An Introduction to Renewable Energy

There is something quite exciting about Renewable Energy, particularly for creating electricity. Harnessing the power of Mother Nature to create an energy source we can use feels very special. Whether you are plugging your phone in to charge from a solar-powered charger, or you're commissioning a huge utility-scale wind farm, it feels almost magical when you switch it on for the first time and realise your generating electricity quite literally out of thin air.

It is a very different form of energy production to a traditional approach. For the past one hundred years, the vast majority of our energy has come from fossil fuels. Whether we are burning it in our cars, heating our homes or using it to generate electricity, fossil fuels are providing us with a way of life that would have been unimaginable to our ancestors.

Of course, this energy comes at a cost. Air pollution in our cities is now regarded as an urgent public health issue, responsible for around 60,000 deaths per year in the UK. Greenhouse gases are changing the global climate, increasing the mean surface temperature of the planet and creating extreme weather systems, creating more powerful flooding, drought and tornadoes than ever previously recorded.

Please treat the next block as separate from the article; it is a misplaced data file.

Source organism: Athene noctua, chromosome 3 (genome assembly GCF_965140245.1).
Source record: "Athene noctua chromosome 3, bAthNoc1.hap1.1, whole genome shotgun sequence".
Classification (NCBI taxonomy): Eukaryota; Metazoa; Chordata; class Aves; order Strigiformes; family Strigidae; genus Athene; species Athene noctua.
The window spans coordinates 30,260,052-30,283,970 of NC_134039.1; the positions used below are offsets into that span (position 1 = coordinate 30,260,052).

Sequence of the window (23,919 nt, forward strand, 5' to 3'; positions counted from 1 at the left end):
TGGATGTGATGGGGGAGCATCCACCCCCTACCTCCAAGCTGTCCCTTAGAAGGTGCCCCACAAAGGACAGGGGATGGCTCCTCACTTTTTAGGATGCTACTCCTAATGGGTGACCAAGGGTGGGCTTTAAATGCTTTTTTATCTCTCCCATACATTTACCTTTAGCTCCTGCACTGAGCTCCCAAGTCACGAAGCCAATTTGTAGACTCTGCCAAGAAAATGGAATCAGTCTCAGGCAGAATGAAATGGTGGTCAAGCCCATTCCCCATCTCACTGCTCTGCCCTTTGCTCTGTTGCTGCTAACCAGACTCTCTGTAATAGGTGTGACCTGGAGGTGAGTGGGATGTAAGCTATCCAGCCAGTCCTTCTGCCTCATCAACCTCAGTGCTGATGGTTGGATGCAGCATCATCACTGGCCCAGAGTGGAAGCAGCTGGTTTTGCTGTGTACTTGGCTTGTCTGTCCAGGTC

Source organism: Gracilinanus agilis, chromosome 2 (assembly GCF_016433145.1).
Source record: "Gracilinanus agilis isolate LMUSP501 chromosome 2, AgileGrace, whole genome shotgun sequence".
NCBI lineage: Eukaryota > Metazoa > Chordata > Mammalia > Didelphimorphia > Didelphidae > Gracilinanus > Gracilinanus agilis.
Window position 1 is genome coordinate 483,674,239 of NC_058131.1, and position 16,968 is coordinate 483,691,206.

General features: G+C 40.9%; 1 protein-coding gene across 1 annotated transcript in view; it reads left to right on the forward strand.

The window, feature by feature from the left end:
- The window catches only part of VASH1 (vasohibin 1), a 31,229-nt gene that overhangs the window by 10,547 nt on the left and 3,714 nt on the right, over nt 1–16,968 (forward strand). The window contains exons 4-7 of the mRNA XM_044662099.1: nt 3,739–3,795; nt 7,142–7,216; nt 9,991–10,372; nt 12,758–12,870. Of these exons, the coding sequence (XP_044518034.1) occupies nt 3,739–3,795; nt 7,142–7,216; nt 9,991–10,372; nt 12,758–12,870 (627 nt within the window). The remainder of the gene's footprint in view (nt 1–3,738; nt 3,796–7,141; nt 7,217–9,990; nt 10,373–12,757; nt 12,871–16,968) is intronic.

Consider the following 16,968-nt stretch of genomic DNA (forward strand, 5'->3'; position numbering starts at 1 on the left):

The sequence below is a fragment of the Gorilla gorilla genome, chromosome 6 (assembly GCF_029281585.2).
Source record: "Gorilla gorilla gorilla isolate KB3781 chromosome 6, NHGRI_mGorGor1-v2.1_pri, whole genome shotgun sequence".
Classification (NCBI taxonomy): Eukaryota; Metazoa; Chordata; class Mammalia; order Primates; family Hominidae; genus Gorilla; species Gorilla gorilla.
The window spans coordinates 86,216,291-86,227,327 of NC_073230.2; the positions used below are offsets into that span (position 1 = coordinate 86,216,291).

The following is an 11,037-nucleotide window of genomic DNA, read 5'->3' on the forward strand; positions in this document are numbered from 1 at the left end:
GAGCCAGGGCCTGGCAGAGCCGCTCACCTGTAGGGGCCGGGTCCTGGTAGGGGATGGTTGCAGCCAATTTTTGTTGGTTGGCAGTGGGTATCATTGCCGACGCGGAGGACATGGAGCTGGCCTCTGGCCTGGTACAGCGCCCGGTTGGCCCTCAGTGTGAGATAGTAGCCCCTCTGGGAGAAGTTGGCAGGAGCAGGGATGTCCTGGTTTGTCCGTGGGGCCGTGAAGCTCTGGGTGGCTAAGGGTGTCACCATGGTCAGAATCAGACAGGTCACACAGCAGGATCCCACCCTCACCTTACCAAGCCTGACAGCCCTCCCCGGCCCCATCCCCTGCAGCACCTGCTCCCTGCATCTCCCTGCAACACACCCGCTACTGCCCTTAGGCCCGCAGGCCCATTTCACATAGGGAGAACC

If we are going to move away from fossil fuels, what are we going to replace them with? The two biggest benefits of fossil fuels is that they provide an enormous amount of energy, and that the energy is controllable - we can have it when we want it. Renewable energy is different. Renewable energy provides us with electricity when Mother Nature decides to give it to us, rather than when we want to use it. That gives us a problem: there is no correlation between supply and demand.

Some renewable energy sources are more controllable than others: hydro-electricity production can be switched on and off quite literally like a tap, giving us a fair amount of control about when we use it. Wave power is more consistent and always provides some power, whilst tidal power is very predictable. Other sources are less predictable and more difficult to manage.

The answer is to develop a mix of power sources and to spread them around. Solar, wind, hydro, tidal and wave power all have a part to play. Combining these sources allows us to balance out our power generation capabilities. We can also use hydro power to create giant utility-scale energy storage facilities, storing huge quantities of energy and release it at a later time when it is required. Called Pumped Storage Hydroelectricity (PSH), it works by having two water reservoirs at different elevations. When demand for electricity is low, water is pumped from the lower reservoir to the higher reservoir. When demand is high, water is then released from the higher reservoir, through the hydro-electric turbines to the lower reservoir, generating electricity to handle the higher demand. Although the net result is less efficiency, the ability to store electricity in this way is a significant advantage: if it is windy in the middle of the night, for example, wind turbines can generate more electricity than there is demand for. By storing the energy in a pumped storage system, the energy can be stored for release, either later in the day or potentially months later, when it is needed.

Renewable Energy and the Environment